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GBP/USD Forecast and technical analysis ► preview of the main events that move the British Pound (Sterling), and especially pound/dollar (cable) during the week. Here are some general data. Scroll down for the latest GBP/USD outlook

Pound/dollar characteristics

GBP/USD is a major pair and certainly one of the first to emerge in modern trade. Its nickname “cable” originates from transmitting the exchange rate over the telegraph cable between the UK and the USA in the 19th century.

Above average volatility characterizes pound/greenback trading. In comparison to other major pairs, stop-loss orders are usually placed at wider margins.

Another tidbit of Sterling trading is that the pair “front-runs” economic publications from Great Britain. We usually see a significant market movement ahead of a release. Leaks, rumors, or sheer nervousness move GBP USD

The pound is a moderate “risk” currency. When the global mood is positive, GBP often gains against the dollar, albeit usually not at the same magnitude as commodity currencies. When markets become risk-averse, Sterling is on the retreat.

Brexit talks and GBP/USD

The biggest market mover of GBP/USD is the surprising decision of voters in the United Kingdom to leave the European Union. This unprecedented move shook up  Her Majesty’s currency. Brexit has sent Pound/USD to levels last seen in 1985 and despite the recovery, Sterling still suffers.

The economy did well in 2016, before and after the EU Referendum, but it slowed down in 2017. On the other hand, the weak pound pushed inflation above the rises in wages. The Bank of England decided to raise rates in November 2017 but clarified it is a one-off. Mark Carney and his colleagues foresee only two hikes in the next three years.

Brexit negotiations were deadlocked for quite some time, but fresh hopes help the pound stabilize. PM Theresa May may agree to pay the high “divorce bill” that the EU demands.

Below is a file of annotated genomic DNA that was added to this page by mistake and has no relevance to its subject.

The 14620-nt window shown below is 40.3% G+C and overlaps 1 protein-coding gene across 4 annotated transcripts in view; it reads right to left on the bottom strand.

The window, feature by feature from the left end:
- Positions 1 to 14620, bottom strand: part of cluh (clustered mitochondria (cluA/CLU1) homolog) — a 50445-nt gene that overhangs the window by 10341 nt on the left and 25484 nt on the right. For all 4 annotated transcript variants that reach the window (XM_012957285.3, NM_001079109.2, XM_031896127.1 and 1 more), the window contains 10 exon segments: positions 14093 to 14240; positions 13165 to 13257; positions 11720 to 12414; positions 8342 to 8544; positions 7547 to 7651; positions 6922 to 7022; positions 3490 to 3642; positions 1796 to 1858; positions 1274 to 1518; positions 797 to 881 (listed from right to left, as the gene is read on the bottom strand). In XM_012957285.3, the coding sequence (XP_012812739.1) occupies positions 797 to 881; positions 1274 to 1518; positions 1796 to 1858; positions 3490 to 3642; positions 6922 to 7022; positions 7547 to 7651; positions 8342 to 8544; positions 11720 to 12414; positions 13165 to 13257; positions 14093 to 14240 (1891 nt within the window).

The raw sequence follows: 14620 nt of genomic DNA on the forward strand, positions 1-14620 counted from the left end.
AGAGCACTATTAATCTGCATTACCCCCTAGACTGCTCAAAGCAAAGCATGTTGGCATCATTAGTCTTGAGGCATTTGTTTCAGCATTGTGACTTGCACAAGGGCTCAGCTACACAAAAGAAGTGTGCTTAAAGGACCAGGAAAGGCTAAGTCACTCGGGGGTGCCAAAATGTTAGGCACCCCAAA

Latest weekly GBP/USD forecast:

GBP/USD broke the winning streak of 6 weeks and closed lower in an exciting week. The BOE’s all-important rate decision and inflation report stands out. Will cable crumble? Here are the key events and an updated technical analysis for GBP/USD.

BOE Governor Mark Carney was grilled on Brexit forecasts but kept the monetary cards close to the chest. Manufacturing and construction PMIs came out below expectations and did not help the pound. In the US, a significant rise in wages came on top of a slightly hawkish Fed decision and helped the greenback in its comeback attempts.

Updates:

GBP/USD daily graph with resistance and support lines on it. Click to enlarge:

  1. Services PMI: Monday, 9:30. The services sector is the most important one in the UK and the publication of Markit’s services OMI always moves the markets. The sector has been experiencing OK growth according to Markit: a score of 54.2 in December. The first release for 2018 is expected to be very similar: 54.1 points.
  2. BRC Retail Sales Monitor: Tuesday, 00:01. The British Retail Consortium’s measure of retail sales rose by 0.6% y/y in December, for the second time in a row. We will now get the figures for January, which may be worse.
  3. Halifax HPI: Wednesday, 8:30. This is not the earliest house price index measure, but is highly regarded and tends to move the pound. The most recent report for December was a very big disappointment: a drop of 0.6% in prices, far worse than 0.2% exepcted. A small correction is forecast for January: an increase of 0.3%. There are growing concerns about the housing market.
  4. RICS House Price Balance: Thursday, 00:01. The Royal Institution of Chartered Surveyors has shown a positively surprising rise in the balance between prices rises and falls, a level of 8% in January. A slide to 5% is on the cards.